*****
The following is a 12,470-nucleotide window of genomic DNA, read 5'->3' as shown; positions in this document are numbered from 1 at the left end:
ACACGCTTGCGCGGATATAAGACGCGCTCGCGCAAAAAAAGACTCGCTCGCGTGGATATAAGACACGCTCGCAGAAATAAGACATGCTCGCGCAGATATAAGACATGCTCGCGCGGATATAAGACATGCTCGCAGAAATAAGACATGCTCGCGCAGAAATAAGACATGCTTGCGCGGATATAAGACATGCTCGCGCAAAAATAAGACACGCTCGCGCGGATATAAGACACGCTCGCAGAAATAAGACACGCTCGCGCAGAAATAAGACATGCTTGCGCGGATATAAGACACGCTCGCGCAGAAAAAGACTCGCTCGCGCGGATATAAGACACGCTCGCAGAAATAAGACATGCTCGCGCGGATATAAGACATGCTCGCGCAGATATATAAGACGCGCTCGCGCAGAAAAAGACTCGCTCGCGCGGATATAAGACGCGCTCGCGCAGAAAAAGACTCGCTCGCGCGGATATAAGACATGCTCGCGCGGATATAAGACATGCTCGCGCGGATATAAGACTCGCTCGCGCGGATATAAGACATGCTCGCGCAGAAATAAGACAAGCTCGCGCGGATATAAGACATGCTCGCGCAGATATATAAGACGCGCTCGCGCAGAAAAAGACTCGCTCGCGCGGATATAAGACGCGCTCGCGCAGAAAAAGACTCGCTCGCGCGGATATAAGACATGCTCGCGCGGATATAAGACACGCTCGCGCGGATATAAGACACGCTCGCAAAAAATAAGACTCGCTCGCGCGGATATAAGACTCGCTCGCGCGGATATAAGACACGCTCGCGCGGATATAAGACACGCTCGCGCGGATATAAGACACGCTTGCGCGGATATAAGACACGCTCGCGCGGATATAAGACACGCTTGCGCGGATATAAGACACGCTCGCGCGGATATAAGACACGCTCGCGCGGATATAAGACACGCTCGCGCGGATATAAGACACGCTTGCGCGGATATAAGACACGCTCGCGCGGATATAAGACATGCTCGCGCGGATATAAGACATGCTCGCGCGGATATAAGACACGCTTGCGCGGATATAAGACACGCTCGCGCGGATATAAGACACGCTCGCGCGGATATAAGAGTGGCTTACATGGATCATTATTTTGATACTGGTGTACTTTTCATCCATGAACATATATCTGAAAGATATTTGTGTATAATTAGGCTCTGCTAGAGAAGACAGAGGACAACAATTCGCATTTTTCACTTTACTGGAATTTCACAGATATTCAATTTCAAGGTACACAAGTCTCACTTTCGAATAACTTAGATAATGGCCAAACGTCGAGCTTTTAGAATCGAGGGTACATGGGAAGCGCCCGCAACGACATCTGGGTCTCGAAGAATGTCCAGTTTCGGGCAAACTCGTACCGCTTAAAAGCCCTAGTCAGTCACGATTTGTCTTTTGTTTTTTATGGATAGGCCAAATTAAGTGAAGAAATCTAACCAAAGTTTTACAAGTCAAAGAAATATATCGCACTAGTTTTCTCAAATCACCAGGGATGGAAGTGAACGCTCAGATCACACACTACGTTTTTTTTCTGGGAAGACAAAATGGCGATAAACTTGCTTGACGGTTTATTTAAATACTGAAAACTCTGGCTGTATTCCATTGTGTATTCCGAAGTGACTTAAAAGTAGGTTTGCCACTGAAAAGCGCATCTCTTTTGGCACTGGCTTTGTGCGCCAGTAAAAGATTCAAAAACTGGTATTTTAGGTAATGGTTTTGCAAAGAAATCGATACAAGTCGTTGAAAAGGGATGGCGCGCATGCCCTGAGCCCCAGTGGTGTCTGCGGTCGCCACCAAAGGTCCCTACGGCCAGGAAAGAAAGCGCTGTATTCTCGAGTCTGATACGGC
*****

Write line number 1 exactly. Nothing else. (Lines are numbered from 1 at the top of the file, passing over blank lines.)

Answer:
The following is a 12,470-nucleotide window of genomic DNA, read 5'->3' as shown; positions in this document are numbered from 1 at the left end: